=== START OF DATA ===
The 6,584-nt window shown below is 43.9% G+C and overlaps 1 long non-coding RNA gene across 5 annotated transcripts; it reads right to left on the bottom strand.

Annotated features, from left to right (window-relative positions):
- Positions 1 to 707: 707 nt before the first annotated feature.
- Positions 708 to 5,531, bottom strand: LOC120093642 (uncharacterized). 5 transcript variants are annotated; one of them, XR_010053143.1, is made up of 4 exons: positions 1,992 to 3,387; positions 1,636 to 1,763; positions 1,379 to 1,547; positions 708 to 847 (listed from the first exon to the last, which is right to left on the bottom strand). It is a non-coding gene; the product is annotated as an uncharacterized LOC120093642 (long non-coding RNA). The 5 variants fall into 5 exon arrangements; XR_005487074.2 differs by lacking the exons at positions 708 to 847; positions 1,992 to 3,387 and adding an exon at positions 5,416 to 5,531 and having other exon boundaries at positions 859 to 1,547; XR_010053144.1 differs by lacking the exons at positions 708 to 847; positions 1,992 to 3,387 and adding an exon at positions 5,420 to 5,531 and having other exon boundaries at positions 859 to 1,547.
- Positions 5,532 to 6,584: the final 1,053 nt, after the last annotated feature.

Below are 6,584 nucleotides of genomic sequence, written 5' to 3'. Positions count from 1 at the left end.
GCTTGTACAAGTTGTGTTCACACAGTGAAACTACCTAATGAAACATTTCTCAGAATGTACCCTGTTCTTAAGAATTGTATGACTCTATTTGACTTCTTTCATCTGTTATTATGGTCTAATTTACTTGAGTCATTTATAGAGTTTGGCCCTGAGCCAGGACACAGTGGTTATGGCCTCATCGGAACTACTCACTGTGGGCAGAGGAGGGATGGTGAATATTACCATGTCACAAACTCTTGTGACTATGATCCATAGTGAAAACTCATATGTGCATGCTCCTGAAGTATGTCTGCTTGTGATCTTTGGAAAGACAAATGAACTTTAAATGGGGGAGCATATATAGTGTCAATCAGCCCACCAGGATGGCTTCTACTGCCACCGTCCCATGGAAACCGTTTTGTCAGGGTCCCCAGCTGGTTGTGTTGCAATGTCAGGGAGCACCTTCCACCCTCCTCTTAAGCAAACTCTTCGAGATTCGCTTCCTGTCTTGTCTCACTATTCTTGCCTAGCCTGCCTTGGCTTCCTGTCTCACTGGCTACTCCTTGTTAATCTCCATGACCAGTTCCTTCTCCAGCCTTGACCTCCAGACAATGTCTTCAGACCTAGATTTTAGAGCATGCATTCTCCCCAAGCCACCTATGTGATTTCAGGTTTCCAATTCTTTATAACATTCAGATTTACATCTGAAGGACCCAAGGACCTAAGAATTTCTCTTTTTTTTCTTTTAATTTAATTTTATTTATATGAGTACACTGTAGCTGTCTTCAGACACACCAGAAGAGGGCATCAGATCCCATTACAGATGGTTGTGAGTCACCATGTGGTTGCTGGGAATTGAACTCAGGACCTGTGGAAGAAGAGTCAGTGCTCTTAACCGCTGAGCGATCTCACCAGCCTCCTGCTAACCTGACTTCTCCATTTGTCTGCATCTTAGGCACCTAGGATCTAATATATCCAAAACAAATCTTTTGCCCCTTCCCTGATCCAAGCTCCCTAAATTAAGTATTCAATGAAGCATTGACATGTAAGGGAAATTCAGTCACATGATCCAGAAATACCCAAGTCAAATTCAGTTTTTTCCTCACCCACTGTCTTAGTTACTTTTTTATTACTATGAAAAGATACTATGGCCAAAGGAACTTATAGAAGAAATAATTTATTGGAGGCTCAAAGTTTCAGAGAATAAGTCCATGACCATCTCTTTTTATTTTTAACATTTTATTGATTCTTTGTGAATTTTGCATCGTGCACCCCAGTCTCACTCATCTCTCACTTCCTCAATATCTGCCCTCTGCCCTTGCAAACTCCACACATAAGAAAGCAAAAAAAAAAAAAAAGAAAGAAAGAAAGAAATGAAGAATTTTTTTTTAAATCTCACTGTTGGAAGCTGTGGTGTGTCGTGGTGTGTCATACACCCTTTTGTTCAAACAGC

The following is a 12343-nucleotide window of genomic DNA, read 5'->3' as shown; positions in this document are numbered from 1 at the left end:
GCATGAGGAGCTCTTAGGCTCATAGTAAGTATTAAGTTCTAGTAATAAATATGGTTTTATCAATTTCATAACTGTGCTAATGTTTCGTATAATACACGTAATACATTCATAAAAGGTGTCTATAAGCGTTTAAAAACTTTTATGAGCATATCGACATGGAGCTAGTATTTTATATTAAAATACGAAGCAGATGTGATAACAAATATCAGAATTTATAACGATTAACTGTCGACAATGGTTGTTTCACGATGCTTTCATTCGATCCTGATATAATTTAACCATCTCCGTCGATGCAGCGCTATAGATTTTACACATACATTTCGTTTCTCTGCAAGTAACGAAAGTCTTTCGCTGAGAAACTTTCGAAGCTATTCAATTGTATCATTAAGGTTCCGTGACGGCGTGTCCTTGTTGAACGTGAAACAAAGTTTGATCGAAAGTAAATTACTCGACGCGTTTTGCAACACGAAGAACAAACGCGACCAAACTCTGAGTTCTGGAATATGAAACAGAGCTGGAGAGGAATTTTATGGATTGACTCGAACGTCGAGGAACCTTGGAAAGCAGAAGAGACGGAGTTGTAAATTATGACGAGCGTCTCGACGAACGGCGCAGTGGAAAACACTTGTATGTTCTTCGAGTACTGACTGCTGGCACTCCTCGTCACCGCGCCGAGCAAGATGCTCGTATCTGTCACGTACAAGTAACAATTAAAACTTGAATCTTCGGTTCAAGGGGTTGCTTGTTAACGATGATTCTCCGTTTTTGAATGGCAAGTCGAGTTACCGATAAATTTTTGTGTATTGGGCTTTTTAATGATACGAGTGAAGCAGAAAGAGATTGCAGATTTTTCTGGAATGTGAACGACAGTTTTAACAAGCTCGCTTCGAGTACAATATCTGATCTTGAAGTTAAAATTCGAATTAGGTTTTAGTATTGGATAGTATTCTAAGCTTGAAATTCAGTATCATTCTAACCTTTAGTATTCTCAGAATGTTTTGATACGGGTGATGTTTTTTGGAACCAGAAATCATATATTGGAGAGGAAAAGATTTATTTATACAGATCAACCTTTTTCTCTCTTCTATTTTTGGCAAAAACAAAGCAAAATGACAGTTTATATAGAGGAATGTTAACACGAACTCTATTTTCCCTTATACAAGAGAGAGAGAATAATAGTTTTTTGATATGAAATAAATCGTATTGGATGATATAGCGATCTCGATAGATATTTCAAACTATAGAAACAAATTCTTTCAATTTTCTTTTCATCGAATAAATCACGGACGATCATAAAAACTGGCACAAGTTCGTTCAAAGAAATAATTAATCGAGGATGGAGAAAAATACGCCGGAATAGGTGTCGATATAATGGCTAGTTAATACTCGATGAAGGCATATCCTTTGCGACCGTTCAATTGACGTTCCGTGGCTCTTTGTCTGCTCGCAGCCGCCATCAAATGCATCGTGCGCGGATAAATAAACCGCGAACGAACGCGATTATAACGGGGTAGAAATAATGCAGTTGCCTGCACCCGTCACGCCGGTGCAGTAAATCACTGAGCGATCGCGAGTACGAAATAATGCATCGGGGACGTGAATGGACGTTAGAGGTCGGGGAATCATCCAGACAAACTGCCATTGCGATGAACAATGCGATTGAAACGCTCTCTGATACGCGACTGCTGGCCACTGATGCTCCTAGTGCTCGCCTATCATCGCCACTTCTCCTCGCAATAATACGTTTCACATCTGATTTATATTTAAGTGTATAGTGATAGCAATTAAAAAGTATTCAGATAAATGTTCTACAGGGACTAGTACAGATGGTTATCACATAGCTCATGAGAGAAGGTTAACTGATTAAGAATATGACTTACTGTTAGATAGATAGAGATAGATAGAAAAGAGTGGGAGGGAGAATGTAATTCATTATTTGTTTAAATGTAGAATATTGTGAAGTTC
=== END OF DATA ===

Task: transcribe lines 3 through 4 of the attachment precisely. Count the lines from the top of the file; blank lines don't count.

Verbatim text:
- Positions 1 to 707: 707 nt before the first annotated feature.
- Positions 708 to 5,531, bottom strand: LOC120093642 (uncharacterized). 5 transcript variants are annotated; one of them, XR_010053143.1, is made up of 4 exons: positions 1,992 to 3,387; positions 1,636 to 1,763; positions 1,379 to 1,547; positions 708 to 847 (listed from the first exon to the last, which is right to left on the bottom strand). It is a non-coding gene; the product is annotated as an uncharacterized LOC120093642 (long non-coding RNA). The 5 variants fall into 5 exon arrangements; XR_005487074.2 differs by lacking the exons at positions 708 to 847; positions 1,992 to 3,387 and adding an exon at positions 5,416 to 5,531 and having other exon boundaries at positions 859 to 1,547; XR_010053144.1 differs by lacking the exons at positions 708 to 847; positions 1,992 to 3,387 and adding an exon at positions 5,420 to 5,531 and having other exon boundaries at positions 859 to 1,547.